Last Sunday night I did what I’m sure many of you were doing at the time – I sat on my sofa and got lost in the online world of Facebook.
But no, I wasn’t sitting at home. I was actually in one of my very favourite places in Bath – the Little Theatre – watching a film about how Facebook slowly devoured the world around us. In a cinema.
On a settee.
For the Little Theatre has introduced a new balcony which allows you to sit and watch a film on a lovely two seater sofa complete with beautifully plumped-up cushions. It feels like home from home – although my own sofa is not nearly as nice as theirs – and I’m sure will be lovely if you were part of a canoodling couple. (Unlike me as I was with my 17-year-old-son who’s never a great one for canoodling, to be honest).
I have to say that opinions between us on the ‘sofa in the cinema’ experience were polar opposites. I thought it was a wonderful luxury because, as I put it, “it’s like watching the film at home”. But that was exactly the problem for him. Even at the tender age of 17 he’s a cinema traditionalist and he said he goes out to the cinema precisely because he doesn’t want to watch a film at home. I’m sure he would feel different if he was in a canoodling mood though ...
As for the film itself, The Social Network, I simply cannot recommend it enough. It is the remarkable, true (?) story of a nerdy young man who had fallen out with his girlfriend and wanted a way of telling the world about it who stumbled on the idea of Facebook. It now has 500 million users and has made our ‘hero’ the youngest billionaire on the planet.
The story charts the rise and rise of the site and the rise and fall of his friends who helped him to set it up and is told in shifting time between court cases and the university days where it all started. It is a great film – beautifully acted and stylishly written by Aaron Sorkin, the genius behind the brilliant West Wing. He is a man that dares to treat audiences as if they’ve got intelligence but want to be entertained as well.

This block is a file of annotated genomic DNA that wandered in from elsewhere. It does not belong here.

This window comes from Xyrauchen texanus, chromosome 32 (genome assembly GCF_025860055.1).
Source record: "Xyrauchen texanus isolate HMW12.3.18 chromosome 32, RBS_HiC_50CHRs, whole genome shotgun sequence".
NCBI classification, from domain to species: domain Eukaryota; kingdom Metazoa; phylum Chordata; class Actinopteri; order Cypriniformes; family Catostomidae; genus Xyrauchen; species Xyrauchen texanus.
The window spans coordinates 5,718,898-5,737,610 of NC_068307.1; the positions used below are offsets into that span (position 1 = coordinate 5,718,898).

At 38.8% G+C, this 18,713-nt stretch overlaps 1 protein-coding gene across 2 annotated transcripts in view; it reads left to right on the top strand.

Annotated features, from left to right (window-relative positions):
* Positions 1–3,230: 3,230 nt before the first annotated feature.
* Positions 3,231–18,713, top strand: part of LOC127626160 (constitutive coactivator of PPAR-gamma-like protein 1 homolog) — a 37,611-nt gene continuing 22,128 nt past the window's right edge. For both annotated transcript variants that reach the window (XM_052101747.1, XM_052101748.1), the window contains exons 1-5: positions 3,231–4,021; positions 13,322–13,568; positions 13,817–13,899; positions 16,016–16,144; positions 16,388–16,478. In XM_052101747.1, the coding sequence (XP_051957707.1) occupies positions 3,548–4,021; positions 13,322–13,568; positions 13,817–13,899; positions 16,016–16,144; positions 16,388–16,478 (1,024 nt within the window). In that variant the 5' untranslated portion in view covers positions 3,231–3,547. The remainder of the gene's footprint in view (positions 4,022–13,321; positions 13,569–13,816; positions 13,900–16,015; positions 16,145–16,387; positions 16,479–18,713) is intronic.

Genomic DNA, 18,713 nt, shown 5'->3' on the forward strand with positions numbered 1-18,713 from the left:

As someone who contributed to a BBC radio debate this week about the rise of the internet and how people shouldn’t be frightened of it, I am fascinated by the whole Facebook story because so many people are obsessed with it, and yet I’m sure we’ve all got items of clothing that are older than this now seemingly universal site.
To actually see how it came together almost by accident proves the point that some of the best ideas come from the most unlikely people and the most unlikely sources. Intriguingly, the man behind it barely saw any financial benefits and, as becomes very clear in the movie, he was never motivated by money and apparently isn’t so today.
That’s why much as I love the current series of The Apprentice, if you’re looking for the future brains in our country, I think you’d be better looking at the unlikeliest kid in the classroom rather than the sharp-suited people trying to impress Lord SirAllunSugar.
So, if you get the chance, pop along and see The Social Network and if you want to enjoy it in unique circumstances then why not curl up on the sofa at the Little Theatre?
The only problem is you may drift off to sleep in that settee. But don’t worry – I can reveal that the man from Facebook did well.